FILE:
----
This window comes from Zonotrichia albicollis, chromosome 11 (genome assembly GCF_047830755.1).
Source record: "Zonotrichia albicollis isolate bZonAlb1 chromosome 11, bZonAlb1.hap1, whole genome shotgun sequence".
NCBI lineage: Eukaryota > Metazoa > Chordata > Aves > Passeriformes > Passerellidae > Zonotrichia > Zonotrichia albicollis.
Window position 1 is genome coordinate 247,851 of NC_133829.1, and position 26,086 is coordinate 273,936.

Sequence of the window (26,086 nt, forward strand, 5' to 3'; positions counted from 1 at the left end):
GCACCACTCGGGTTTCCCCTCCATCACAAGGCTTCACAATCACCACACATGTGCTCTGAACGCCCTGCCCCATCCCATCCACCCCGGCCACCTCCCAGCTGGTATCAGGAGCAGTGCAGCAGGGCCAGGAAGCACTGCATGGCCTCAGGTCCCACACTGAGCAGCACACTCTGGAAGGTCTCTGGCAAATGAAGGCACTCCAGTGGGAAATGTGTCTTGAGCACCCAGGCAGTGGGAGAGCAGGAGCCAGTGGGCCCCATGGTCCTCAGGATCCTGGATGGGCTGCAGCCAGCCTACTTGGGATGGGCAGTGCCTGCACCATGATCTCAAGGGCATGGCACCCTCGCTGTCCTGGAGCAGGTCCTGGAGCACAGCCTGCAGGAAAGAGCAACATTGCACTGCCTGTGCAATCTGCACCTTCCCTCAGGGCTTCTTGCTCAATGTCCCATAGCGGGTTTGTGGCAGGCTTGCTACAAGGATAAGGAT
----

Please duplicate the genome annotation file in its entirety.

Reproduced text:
This window comes from Zonotrichia albicollis, chromosome 11 (genome assembly GCF_047830755.1).
Source record: "Zonotrichia albicollis isolate bZonAlb1 chromosome 11, bZonAlb1.hap1, whole genome shotgun sequence".
NCBI lineage: Eukaryota > Metazoa > Chordata > Aves > Passeriformes > Passerellidae > Zonotrichia > Zonotrichia albicollis.
Window position 1 is genome coordinate 247,851 of NC_133829.1, and position 26,086 is coordinate 273,936.

Sequence of the window (26,086 nt, forward strand, 5' to 3'; positions counted from 1 at the left end):
GCACCACTCGGGTTTCCCCTCCATCACAAGGCTTCACAATCACCACACATGTGCTCTGAACGCCCTGCCCCATCCCATCCACCCCGGCCACCTCCCAGCTGGTATCAGGAGCAGTGCAGCAGGGCCAGGAAGCACTGCATGGCCTCAGGTCCCACACTGAGCAGCACACTCTGGAAGGTCTCTGGCAAATGAAGGCACTCCAGTGGGAAATGTGTCTTGAGCACCCAGGCAGTGGGAGAGCAGGAGCCAGTGGGCCCCATGGTCCTCAGGATCCTGGATGGGCTGCAGCCAGCCTACTTGGGATGGGCAGTGCCTGCACCATGATCTCAAGGGCATGGCACCCTCGCTGTCCTGGAGCAGGTCCTGGAGCACAGCCTGCAGGAAAGAGCAACATTGCACTGCCTGTGCAATCTGCACCTTCCCTCAGGGCTTCTTGCTCAATGTCCCATAGCGGGTTTGTGGCAGGCTTGCTACAAGGATAAGGAT